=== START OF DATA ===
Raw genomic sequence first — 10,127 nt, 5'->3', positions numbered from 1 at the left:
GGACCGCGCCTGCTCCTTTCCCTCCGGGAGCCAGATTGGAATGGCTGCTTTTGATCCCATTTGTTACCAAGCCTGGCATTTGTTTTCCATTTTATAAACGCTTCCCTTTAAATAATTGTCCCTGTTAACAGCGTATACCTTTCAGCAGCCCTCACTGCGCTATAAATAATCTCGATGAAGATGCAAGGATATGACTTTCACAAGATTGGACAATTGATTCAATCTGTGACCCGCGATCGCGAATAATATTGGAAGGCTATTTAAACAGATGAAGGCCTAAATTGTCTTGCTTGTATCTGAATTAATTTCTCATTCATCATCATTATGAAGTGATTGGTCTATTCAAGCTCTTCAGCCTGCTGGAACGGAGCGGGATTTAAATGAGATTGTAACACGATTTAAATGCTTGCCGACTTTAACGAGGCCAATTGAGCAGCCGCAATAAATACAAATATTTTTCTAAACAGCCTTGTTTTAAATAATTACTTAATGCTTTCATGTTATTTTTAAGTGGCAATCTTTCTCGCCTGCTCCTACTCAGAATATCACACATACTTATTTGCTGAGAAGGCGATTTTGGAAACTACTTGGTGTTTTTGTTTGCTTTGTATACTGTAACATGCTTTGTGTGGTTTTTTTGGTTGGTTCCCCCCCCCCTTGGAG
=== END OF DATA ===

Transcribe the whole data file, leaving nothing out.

Raw genomic sequence first — 10,127 nt, 5'->3', positions numbered from 1 at the left:
GGACCGCGCCTGCTCCTTTCCCTCCGGGAGCCAGATTGGAATGGCTGCTTTTGATCCCATTTGTTACCAAGCCTGGCATTTGTTTTCCATTTTATAAACGCTTCCCTTTAAATAATTGTCCCTGTTAACAGCGTATACCTTTCAGCAGCCCTCACTGCGCTATAAATAATCTCGATGAAGATGCAAGGATATGACTTTCACAAGATTGGACAATTGATTCAATCTGTGACCCGCGATCGCGAATAATATTGGAAGGCTATTTAAACAGATGAAGGCCTAAATTGTCTTGCTTGTATCTGAATTAATTTCTCATTCATCATCATTATGAAGTGATTGGTCTATTCAAGCTCTTCAGCCTGCTGGAACGGAGCGGGATTTAAATGAGATTGTAACACGATTTAAATGCTTGCCGACTTTAACGAGGCCAATTGAGCAGCCGCAATAAATACAAATATTTTTCTAAACAGCCTTGTTTTAAATAATTACTTAATGCTTTCATGTTATTTTTAAGTGGCAATCTTTCTCGCCTGCTCCTACTCAGAATATCACACATACTTATTTGCTGAGAAGGCGATTTTGGAAACTACTTGGTGTTTTTGTTTGCTTTGTATACTGTAACATGCTTTGTGTGGTTTTTTTGGTTGGTTCCCCCCCCCCTTGGAG